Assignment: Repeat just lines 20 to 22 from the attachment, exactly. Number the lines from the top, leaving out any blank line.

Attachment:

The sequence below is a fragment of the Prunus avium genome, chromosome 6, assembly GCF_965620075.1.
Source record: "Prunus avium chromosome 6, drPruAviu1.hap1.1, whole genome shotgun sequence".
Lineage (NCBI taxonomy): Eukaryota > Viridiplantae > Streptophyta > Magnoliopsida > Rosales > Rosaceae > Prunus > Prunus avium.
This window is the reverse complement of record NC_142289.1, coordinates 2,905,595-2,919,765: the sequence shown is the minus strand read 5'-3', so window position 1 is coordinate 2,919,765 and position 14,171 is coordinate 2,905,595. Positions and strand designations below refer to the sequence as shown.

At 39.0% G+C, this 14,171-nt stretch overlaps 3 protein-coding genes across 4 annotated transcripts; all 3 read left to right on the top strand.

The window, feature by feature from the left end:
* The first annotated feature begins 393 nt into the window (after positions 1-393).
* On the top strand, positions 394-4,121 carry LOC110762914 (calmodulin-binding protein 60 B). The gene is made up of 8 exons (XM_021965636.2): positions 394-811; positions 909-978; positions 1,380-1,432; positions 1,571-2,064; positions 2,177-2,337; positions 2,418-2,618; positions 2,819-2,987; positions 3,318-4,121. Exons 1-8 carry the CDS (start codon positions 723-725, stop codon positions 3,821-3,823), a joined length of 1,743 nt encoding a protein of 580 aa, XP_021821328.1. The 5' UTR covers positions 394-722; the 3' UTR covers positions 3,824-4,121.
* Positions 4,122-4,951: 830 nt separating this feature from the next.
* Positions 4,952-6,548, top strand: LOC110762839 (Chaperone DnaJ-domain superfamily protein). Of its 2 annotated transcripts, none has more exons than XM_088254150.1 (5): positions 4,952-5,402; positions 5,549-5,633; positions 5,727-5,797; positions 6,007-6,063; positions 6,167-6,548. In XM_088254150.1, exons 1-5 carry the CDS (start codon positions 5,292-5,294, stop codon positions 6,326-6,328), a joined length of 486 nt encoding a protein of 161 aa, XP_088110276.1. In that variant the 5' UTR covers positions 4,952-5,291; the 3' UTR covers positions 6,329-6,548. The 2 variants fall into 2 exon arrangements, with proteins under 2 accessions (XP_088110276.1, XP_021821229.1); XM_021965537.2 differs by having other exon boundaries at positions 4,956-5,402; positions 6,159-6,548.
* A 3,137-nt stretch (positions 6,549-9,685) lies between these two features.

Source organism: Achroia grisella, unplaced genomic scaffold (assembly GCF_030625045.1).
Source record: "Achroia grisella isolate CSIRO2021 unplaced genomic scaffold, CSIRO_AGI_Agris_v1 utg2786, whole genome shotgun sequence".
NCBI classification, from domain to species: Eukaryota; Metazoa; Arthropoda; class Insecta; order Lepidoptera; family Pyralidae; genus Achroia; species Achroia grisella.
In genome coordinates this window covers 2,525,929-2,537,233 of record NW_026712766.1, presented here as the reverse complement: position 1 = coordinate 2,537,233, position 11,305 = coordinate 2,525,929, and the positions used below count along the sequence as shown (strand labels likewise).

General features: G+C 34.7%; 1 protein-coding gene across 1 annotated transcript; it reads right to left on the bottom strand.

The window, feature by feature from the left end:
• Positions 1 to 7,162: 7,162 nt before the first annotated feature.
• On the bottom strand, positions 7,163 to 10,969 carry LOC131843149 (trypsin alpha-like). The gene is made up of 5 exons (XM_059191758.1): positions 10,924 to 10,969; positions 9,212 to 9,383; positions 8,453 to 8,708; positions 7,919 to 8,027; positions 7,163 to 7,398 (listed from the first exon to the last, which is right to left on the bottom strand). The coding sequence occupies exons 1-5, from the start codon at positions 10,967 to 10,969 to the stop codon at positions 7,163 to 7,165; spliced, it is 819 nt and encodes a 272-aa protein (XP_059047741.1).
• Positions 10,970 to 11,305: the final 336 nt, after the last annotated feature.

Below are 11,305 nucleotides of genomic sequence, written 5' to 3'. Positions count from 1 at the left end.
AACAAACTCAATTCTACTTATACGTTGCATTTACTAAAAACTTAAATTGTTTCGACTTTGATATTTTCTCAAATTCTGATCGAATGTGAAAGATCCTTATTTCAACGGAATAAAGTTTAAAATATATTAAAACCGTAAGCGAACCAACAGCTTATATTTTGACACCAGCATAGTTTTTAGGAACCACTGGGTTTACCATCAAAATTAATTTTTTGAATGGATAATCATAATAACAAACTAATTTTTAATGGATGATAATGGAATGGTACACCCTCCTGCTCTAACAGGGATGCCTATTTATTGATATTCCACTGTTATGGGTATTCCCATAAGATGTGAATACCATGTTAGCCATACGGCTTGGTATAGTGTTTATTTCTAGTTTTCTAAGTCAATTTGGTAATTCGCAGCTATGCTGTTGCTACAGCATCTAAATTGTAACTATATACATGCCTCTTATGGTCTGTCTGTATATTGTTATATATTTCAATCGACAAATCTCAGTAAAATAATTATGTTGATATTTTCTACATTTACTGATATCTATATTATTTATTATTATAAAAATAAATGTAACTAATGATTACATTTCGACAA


• Positions 10,970 to 11,305: the final 336 nt, after the last annotated feature.

Below are 11,305 nucleotides of genomic sequence, written 5' to 3'. Positions count from 1 at the left end.
AACAAACTCAATTCTACTTATACGTTGCATTTACTAAAAACTTAAATTGTTTCGACTTTGATATTTTCTCAAATTCTGATCGAATGTGAAAGATCCTTATTTCAACGGAATAAAGTTTAAAATATATTAAAACCGTAAGCGAACCAACAGCTTATATTTTGACACCAGCATAGTTTTTAGGAACCACTGGGTTTACCATCAAAATTAATTTTTTGAATGGATAATCATAATAACAAACTAATTTTTAATGGATGATAATGGAATGGTACACCCTCCTGCTCTAACAGGGATGCCTATTTATTGATATTCCACTGTTATGGGTATTCCCATAAGATGTGAATACCATGTTAGCCATACGGCTTGGTATAGTGTTTATTTCTAGTTTTCTAAGTCAATTTGGTAATTCGCAGCTATGCTGTTGCTACAGCATCTAAATTGTAACTATATACATGCCTCTTATGGTCTGTCTGTATATTGTTATATATTTCAATCGACAAATCTCAGTAAAATAATTATGTTGATATTTTCTACATTTACTGATATCTATATTATTTATTATTATAAAAATAAATGTAACTAATGATTACATTTCGACAA